Noida Airport banking on multi-modal cargo hub for growth
Noida Airport selected Air India SATS to develop a multi-modal cargo hub with an integrated warehousing & logistics zone
Noida International Airport (NIA), an upcoming international airport, is being constructed near Jewar in Uttar Pradesh, India, which will serve the National Capital Region. The airport is being developed by Yamuna International Airport (YIAPL), a 100 percent subsidiary of Zurich Airport International in close partnership with the Government of Uttar Pradesh and the Government of India.
Earlier this year, Noida Airport selected Air India SATS to develop a multi-modal cargo hub. The hub will comprise an integrated cargo terminal combined with an integrated warehousing and logistics zone. The logistics zone will offer a transhipment centre as well as a warehouse zone for freight forwarders and integrators.
So, what are the future cargo plans? Challenges? Outlook? Christoph Schnellmann, CEO, Noida International Airport, in an e-mail interaction, says cargo operations are being looked at very holistically to ensure state-of-the-art processes from Day 1. Edited excerpts:
How important will cargo operations be for Noida Airport given its proximity to industrial hubs?
Cargo has been an integral part from the very beginning at Noida International Airport. We have awarded the concession for developing a multi-modal cargo hub (MMCH) to Air India SATS to create differentiated offerings, build a thriving ecosystem of products and services, and transform the air cargo industry in the catchment area of the Noida International Airport.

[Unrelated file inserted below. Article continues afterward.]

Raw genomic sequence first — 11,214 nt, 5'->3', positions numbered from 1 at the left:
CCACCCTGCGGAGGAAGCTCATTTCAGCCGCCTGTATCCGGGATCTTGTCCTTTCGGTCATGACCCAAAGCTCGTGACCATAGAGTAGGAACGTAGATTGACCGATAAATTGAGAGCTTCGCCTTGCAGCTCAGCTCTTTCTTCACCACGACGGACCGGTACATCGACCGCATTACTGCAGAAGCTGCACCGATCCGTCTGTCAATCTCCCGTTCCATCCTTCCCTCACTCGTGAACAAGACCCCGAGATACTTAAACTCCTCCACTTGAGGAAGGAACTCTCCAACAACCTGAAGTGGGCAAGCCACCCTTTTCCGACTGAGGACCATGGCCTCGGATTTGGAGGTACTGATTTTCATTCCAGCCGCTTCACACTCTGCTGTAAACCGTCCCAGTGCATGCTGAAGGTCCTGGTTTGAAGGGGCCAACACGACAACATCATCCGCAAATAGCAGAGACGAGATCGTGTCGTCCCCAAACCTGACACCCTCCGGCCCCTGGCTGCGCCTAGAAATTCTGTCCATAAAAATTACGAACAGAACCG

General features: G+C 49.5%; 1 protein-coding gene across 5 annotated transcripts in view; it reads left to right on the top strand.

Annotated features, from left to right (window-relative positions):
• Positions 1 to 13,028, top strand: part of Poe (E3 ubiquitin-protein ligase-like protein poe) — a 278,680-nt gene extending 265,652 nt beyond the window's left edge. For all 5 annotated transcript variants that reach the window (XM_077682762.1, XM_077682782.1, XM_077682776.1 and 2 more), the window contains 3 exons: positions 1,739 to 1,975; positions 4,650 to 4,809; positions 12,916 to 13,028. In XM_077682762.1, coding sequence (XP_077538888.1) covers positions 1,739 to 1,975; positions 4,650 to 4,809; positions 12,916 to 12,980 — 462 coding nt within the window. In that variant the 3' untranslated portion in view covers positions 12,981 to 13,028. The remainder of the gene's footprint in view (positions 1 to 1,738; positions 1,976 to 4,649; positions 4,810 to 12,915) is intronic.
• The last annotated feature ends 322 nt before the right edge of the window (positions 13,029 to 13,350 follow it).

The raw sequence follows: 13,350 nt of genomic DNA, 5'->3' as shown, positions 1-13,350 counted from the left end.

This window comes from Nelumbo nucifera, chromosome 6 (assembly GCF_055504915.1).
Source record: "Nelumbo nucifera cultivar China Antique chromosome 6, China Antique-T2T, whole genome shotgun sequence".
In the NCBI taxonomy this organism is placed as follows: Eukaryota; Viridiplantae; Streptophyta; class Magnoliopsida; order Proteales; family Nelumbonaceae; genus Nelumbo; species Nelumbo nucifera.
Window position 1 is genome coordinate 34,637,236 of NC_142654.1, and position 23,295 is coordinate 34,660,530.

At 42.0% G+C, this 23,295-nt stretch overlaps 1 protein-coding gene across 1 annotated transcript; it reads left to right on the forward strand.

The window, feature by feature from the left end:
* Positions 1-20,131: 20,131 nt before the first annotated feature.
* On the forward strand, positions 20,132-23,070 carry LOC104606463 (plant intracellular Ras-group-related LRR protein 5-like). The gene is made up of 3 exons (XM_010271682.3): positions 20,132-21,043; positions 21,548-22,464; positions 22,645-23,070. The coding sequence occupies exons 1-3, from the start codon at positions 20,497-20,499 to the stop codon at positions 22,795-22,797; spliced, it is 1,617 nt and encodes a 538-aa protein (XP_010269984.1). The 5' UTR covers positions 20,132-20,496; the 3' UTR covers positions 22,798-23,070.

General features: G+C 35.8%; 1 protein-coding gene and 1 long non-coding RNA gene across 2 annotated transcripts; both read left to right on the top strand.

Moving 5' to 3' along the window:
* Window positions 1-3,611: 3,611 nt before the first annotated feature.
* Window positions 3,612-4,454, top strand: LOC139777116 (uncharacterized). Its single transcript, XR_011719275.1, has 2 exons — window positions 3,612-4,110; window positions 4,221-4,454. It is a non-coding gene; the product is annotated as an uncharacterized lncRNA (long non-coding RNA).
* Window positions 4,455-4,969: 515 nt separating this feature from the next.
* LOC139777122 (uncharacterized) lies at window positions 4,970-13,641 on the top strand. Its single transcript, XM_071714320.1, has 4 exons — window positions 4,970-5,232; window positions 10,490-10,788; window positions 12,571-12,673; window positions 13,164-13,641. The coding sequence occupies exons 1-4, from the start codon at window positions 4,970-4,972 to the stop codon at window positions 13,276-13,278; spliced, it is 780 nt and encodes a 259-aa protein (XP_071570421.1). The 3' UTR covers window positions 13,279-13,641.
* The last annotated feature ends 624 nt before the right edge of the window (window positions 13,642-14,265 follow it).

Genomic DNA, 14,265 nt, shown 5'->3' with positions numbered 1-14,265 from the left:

Spanning across over 80 acres of land, the upcoming MMCH will provide quick intermodal connectivity. The cargo and logistics infrastructure and ecosystem will cater to a differentiated catchment and several upcoming industrial clusters in NCR and Uttar Pradesh, creating a cargo gateway for Northern India.
Will Noida Airport focus on any particular commodity?
Noida International Airport is strategically located in the National Capital Region (NCR) of India, which is already home to a number of industrial hubs, logistics hubs and manufacturing units. The airport will offer a wide range of cargo handling services including domestic and international shipments, express cargo and transshipment. There are other various industrial hubs, logistics hubs and manufacturing units being set up in and around the catchment of the Airport.
Noida Airport will offer services to handle and process domestic - inbound & outbound, international – general, perishables, valuables, vulnerable and dangerous goods shipments. Besides this, NIA will also offer dedicated cargo infrastructure and handling services for international express cargo and transshipment services for domestic to international, international to domestic, and international to international transshipment movements.
Will e-commerce be the volume driver for Noida Airport? What's your view?
The pandemic has accelerated change in the way that e-commerce and air cargo are changing to accommodate new consumer and market expectations. The way we handle logistics has been revolutionised by e-commerce. Operating models had to change to speed up transportation because consumers and online retailers want quick deliveries. E-commerce shipments made up almost 15 percent of the volume of the air freight industry, according to an estimate by International Air Transport Association (IATA) made just before the pandemic began. Since the pandemic's start, this figure has increased dramatically.